Benjamin Cuyp was not a pupil of Rembrandt, however, he repeated Rembrandt’ subjects several times. This dramatic painting of the angel opening Christ’s tomb is a somewhat modified version of Rembrandt’s painting of the same subject. Christ stands behind the angel, but he is no longer a recognisable human being. Instead pure light and energy radiate out of the darkness of the tomb,  a theological statement rather than a physical one. In the face of this light, the human beings in the painting tumble into a confused group.

Matt 27 62 The next day, the one after Preparation Day, the chief priests and the Pharisees went to Pilate. 63 ‘Sir,’ they said, ‘we remember that while he was still alive that deceiver said, “After three days I will rise again.” 64 So give the order for the tomb to be made secure until the third day. Otherwise, his disciples may come and steal the body and tell the people that he has been raised from the dead. This last deception will be worse than the first.’

Psalm 102 In the beginning you laid the foundations of the earth,
and the heavens are the work of your hands.
26 They will perish, but you remain;
they will all wear out like a garment.
Like clothing you will change them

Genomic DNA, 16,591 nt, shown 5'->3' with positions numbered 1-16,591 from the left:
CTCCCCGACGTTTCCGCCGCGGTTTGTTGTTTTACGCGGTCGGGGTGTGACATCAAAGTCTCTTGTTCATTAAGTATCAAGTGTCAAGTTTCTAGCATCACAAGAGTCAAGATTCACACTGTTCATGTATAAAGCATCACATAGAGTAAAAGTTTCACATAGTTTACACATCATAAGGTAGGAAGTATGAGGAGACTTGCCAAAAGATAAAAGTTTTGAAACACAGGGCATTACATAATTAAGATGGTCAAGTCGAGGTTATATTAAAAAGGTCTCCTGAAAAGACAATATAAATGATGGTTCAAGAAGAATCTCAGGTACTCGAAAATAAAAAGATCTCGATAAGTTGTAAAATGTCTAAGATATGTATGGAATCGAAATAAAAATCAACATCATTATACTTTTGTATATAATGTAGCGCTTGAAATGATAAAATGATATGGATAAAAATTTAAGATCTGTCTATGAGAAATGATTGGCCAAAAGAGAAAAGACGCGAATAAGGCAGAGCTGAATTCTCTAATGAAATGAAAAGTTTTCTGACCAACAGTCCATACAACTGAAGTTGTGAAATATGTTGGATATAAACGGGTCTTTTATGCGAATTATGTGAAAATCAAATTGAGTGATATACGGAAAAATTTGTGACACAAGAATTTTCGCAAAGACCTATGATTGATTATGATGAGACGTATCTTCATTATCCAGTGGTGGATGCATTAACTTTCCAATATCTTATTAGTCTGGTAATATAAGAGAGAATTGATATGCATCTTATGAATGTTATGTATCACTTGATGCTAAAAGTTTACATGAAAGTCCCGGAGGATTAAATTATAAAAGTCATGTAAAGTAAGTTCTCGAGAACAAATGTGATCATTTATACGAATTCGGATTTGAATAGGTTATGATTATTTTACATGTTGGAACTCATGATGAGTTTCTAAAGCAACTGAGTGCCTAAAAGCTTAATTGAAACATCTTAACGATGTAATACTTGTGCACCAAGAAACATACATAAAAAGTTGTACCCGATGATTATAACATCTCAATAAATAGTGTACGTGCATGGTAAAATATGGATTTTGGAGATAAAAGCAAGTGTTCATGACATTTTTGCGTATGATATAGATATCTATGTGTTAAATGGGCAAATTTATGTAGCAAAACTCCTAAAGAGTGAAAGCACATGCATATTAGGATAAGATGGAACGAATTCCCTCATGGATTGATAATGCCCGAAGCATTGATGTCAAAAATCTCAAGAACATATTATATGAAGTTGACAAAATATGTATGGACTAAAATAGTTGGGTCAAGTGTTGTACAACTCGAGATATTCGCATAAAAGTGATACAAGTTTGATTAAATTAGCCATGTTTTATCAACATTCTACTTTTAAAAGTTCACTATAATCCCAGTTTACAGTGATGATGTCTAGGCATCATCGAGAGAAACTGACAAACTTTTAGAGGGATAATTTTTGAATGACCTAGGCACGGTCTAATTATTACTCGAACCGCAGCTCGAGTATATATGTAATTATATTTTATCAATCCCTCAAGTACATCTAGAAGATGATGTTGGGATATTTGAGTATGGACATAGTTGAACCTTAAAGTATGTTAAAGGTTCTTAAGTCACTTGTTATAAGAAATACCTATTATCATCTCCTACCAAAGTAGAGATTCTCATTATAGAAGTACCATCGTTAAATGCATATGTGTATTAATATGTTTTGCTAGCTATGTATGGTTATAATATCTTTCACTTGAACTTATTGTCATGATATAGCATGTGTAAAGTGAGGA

and they will be discarded.
27 But you remain the same,
and your years will never end.
28 The children of your servants will live in your presence;
their descendants will be established before you.’

Life seems to finish in one of two ways. Either we expect the exciting and unbelievable; or like Pilate’s garrison, we watch graves, expecting nothing. These sentries expected nothing supernatural, so they sat up for three days and nights watching for grave robbers. Then when God blew the lid off the tomb, they were traumatised, as silent as dead men. Those who never expected Jesus to live again were shocked by the detonation of joy when he returned—and made all life possible.

In this world, people will either trust and find themselves gaping over the unbelievable things God brings their way, or they will doubt and stumble over the acts of the unbelievable God. Those who doubt are forever confused that the great mysteries of God never blessed them but only stupefied them.

Unbelief sets guards over sealed tombs – guards who expect nothing. Can it be that men and women can love God with a level of passion yet really be ignorant of the awesome possibilities that live in tombs? Yes! Religion sometimes wears a smug and practiced religiosity that is without vitality, expecting nothing. Religious people trade in their dull habit of guarding rocks.

Lord, your resurrection shook the earth. Indeed, it is still shaking it. Even more importantly, it is still shaking my life. As I approach the final week before Easter, may I find myself a grateful recipient of your grace, but even more an awed worshiper at your empty tomb.